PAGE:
Posts Tagged ‘vegan’

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hot and sweet plum chutney

August 15, 2019

Nigel Slater’s plum chutney is just what plum season needs. If plum and mustard sounds like a weird combination, think of it kind of like a peach salsa – sour, sweet, hot, and flavorful.

1 1/2 pounds plums
12 ounces onions
a generous 3/4 cup raisins
1 cup light muscovado sugar (I cut this quite a bit)
1/2 teaspoon crushed dried chile (or more if you like it hot!)
1 teaspoon salt (I cut this by at least half and it was fine)
2 teaspoons yellow mustard seeds
2/3 cup cider vinegar
2/3 cup malt vinegar
1 cinnamon stick

1. Halve the plums and discard the pits. Peel and coarsely chop the onions. Put the fruit and onions into a large stainless steel or enameled pan with the raisins, sugar, chile, salt, mustard seeds, vinegars, and cinnamon stick. Bring to a boil, turn down the heat, and leave to simmer for an hour, giving the occasional stir to reduce the risk of the chutney sticking.

2. Spoon into sterilized jars and seal.

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from Nigel Slater via seriouseats

Thought it was just okay… until the next day. After sitting in the fridge for 24 hours, the flavors melded together and I ended up eating it on everything from eggs to chicken. Adds that perfect kick of flavor to almost anything. Next time, I’ll add more chili and turn it into more of a hot sauce! I’d also like to try it blended, although I’m not sure you can still call it chutney without the chunky-but-mushy texture. Y’all know I still prefer a fermented condiment, like cortido, or a Chinese-style hot chili oil, but this is among my favorite vinegar-based condiments. If you like chutney, check out my favorite peanut mint chutney, or this traditional tomato chutney.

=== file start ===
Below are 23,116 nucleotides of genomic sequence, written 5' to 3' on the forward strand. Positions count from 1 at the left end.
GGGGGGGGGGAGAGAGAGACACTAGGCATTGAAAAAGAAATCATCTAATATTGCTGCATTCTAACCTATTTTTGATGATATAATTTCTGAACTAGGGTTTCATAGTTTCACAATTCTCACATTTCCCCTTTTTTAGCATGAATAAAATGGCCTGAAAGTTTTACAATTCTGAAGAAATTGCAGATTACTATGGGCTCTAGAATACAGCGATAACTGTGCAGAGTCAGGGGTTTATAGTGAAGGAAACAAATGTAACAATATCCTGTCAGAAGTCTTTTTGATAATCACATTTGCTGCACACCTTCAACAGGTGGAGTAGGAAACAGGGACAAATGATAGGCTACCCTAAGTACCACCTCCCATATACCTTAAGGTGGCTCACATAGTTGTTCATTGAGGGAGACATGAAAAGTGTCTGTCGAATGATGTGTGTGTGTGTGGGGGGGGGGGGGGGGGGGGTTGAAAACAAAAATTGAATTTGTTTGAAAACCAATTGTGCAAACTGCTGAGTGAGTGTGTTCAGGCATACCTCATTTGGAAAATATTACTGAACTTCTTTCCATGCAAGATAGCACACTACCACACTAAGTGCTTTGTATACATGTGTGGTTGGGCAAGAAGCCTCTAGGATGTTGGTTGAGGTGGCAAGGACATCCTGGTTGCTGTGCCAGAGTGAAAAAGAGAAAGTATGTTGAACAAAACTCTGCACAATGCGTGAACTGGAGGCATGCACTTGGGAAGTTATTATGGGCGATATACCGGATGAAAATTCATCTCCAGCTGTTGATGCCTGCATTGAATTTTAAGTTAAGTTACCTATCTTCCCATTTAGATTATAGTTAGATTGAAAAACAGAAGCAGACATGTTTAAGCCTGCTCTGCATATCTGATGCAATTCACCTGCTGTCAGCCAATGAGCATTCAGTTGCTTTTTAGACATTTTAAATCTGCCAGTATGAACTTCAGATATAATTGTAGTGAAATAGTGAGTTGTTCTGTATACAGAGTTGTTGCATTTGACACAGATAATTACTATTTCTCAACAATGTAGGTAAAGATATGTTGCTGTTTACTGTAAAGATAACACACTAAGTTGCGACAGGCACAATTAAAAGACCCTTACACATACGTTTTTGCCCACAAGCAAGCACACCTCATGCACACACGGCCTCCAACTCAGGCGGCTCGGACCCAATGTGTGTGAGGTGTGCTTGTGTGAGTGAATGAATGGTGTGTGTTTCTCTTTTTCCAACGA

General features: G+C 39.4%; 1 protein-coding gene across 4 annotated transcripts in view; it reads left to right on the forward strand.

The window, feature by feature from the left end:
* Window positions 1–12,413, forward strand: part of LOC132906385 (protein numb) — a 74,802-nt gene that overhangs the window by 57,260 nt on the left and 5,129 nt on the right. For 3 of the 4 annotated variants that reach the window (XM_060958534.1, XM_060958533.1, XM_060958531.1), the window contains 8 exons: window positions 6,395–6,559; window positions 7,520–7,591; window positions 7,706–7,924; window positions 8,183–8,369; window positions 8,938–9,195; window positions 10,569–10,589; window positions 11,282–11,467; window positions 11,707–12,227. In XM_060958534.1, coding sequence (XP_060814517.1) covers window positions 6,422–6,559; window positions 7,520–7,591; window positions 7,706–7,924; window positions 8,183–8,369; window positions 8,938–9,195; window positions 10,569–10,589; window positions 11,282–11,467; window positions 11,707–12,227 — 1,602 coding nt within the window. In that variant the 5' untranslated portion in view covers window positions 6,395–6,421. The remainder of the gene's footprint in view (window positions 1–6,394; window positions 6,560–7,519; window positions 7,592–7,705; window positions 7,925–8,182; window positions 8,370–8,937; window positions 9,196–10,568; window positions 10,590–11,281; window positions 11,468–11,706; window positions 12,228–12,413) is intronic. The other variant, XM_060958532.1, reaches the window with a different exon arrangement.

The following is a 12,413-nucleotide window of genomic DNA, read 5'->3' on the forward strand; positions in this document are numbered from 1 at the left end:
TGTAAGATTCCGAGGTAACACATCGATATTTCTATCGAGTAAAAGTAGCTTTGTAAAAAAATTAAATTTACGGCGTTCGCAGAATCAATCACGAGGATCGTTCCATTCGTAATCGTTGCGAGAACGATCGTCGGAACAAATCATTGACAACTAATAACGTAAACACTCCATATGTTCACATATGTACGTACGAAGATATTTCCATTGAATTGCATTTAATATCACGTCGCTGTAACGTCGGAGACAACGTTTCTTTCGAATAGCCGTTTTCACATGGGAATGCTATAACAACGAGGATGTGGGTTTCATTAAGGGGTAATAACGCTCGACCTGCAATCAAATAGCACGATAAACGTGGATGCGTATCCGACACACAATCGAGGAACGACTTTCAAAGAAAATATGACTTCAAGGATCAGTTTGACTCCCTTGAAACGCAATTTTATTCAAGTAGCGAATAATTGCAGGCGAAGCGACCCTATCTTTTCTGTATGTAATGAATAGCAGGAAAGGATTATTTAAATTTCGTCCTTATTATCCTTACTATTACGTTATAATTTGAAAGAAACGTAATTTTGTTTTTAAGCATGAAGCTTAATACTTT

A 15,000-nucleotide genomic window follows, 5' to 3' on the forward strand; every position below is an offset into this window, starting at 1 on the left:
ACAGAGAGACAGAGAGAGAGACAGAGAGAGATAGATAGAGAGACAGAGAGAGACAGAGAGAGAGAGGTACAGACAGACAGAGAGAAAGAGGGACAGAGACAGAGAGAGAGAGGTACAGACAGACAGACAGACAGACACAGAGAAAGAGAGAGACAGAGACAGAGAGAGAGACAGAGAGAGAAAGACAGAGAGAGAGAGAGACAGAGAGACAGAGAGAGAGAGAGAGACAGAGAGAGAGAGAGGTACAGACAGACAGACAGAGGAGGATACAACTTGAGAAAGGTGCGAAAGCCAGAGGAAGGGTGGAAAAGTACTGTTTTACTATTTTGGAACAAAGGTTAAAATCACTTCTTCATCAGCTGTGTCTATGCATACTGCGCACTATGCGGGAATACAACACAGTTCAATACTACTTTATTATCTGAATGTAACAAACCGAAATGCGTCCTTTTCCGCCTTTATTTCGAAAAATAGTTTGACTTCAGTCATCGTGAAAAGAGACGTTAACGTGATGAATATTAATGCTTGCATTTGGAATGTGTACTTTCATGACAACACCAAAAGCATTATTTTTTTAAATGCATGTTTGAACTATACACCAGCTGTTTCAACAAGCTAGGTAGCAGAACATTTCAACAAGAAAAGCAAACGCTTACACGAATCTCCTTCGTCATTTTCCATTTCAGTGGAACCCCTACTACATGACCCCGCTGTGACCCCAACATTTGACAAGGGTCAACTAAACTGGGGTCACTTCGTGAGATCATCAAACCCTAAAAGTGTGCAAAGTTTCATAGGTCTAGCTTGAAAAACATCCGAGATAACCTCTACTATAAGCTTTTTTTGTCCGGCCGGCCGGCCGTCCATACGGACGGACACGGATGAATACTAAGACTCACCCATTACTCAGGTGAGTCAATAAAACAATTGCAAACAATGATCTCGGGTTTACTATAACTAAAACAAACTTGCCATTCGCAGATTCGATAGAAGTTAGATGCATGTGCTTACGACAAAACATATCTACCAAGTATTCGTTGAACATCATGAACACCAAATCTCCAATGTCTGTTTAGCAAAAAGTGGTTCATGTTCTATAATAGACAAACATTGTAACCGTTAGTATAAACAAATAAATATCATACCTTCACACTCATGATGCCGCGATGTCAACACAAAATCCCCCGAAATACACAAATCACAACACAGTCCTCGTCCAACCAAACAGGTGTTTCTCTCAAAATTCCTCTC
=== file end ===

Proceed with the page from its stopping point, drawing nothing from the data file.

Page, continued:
Substitutions? I chose some very acidic plums, but it still didn’t need the whole cup of sugar. If you’re using a sweeter fruit, you might not need more than a pinch of sugar. I couldn’t find malt vinegar, so I used about a cup of apple cider vinegar with a splash of unseasoned rice vinegar. & there’s no way this small batch of chutney needs an entire teaspoon of salt. Otherwise, followed it surprisingly closely, and – yes – I recommend it!

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roasted tomato gazpacho

July 16, 2019

Roasting fresh summer tomatoes makes their flavor even more complex. If you have some sweet, one-note tomatoes, roasting them adds depth. Gazpacho adds everything a sweet tomato needs – acidity, and a little garlic and herb flavor.

If you are thinking, “Haven’t you already posted about roasting tomatoes?” – well, technically, yes, I posted a roasted tomato dip in 2011. This gazpacho is like a yogurt-free version of that dip that celebrates bright summer flavors.